Financially deteriorating Pinellas charters could get extension on corrective plans due to Florida Department of Education
Three Pinellas charter schools may catch a break on submitting "corrective action plans" due today to the Florida Department of Education that would chart a path to rectify the schools' deteriorating finances.
Rick Wolfe, the Pinellas County school district's director of charter schools and home education, is asking the state's education commissioner to extend the deadline to May 18 to give the district enough time to review financial and operational audits that it requested from the schools by May 1 to shed more light on the schools' finances. The district received drafts of these plans on Friday and determined that the plans lacked detail of how to correct the situation other than stating that they would rid their schools of their troubled management company, Newpoint Education Partners.
"We’re trying to determine the short-term and long-term financial stability of the schools," Wolfe said. "(These) plans are insufficient in demonstrating that."
He added, "We kind of collaborated and agreed that the audit would give more information."
Last month, Wolfe described six-figure deficits at Windsor Preparatory Academy in St. Petersburg and two schools in a Clearwater shopping mall — Newpoint Pinellas Academy and Newpoint Pinellas High. Together they enroll more than 700 students and receive $4.5 million in public funding. Wolfe attributed the debts of the schools, which total $1.8 million, to expenditures like unsubstantiated consulting fees.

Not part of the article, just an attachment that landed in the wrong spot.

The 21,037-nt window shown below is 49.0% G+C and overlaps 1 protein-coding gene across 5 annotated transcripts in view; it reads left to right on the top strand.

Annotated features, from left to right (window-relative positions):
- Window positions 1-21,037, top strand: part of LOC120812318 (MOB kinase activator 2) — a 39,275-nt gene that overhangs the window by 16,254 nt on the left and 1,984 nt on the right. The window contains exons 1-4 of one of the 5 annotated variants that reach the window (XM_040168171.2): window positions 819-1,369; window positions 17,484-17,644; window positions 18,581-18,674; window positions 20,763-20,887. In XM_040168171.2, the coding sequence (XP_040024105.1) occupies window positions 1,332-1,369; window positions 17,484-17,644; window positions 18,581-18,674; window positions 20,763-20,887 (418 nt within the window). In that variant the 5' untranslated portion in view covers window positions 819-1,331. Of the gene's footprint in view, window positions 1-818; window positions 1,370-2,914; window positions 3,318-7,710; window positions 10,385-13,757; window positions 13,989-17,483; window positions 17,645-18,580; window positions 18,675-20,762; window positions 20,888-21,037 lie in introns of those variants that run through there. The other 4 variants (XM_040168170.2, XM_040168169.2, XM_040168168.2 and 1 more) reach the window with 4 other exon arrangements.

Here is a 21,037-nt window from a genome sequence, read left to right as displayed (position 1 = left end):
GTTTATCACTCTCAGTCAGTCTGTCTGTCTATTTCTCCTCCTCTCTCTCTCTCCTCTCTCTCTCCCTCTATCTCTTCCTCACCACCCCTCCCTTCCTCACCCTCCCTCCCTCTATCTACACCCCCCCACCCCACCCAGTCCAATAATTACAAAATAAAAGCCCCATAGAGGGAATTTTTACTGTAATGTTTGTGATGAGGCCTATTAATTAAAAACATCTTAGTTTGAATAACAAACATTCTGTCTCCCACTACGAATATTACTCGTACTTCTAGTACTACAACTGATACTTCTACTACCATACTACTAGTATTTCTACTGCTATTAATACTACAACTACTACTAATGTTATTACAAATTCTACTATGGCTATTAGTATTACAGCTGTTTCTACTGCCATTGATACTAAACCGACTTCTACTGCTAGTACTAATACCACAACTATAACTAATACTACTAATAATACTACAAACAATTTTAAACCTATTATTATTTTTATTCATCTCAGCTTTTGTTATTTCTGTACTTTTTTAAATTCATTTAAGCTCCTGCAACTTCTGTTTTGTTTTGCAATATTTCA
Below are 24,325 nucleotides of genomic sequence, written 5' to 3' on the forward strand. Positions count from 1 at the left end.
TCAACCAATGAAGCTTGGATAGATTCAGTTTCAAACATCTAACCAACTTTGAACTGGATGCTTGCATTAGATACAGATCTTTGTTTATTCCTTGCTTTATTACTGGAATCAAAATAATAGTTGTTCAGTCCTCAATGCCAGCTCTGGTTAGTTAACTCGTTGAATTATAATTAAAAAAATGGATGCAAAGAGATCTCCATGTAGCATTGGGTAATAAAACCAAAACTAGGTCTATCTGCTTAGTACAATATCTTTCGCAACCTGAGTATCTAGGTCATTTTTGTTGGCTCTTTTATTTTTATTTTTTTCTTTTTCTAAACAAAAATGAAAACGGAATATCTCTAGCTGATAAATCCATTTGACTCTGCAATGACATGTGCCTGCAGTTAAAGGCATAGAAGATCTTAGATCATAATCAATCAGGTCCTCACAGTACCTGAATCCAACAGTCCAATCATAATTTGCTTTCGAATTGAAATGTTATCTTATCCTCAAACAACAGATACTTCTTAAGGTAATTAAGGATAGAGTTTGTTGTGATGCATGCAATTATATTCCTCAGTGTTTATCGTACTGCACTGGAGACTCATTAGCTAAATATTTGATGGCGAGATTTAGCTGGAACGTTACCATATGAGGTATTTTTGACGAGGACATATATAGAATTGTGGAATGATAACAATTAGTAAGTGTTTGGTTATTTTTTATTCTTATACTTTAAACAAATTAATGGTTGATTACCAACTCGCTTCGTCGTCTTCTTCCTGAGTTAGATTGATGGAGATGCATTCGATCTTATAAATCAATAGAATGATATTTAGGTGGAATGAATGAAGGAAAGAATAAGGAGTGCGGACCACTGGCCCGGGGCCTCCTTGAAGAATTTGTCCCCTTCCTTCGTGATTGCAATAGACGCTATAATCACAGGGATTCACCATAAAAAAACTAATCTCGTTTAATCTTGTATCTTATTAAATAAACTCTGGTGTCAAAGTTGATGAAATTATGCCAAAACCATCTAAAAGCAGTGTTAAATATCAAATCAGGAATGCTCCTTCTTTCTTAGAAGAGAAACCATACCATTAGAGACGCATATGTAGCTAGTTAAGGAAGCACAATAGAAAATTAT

The governing boards of those schools were to work with the district to develop a correction action plan and file it with the state, otherwise the state will determine a plan. The state outlined eight vague requirements in the plan, including a timeline of how to remedy the school's condition, a summary of the board's procedures for monitoring implementation of the plan and a schedule for the board to provide progress reports to its sponsor, the district, along with attaching financial statements.
After that, under state law, the boards will have one year to implement the plan and correct the problems. If that doesn't happen, the district could decide to terminate or not renew a school's charter.
The governing boards of the three schools held meetings last week to discuss the plan with Wolfe. Board members expressed frustration with Newpoint, describing the company as going "AWOL" after it falsely announced it had been acquired by a nonprofit last month, and lamented the difficulty in obtaining financial records from the company and its vendors.
"We’re in the dark as much as they are," Wolfe said. "It’s pretty hard to say when you don’t have hard data in front of you."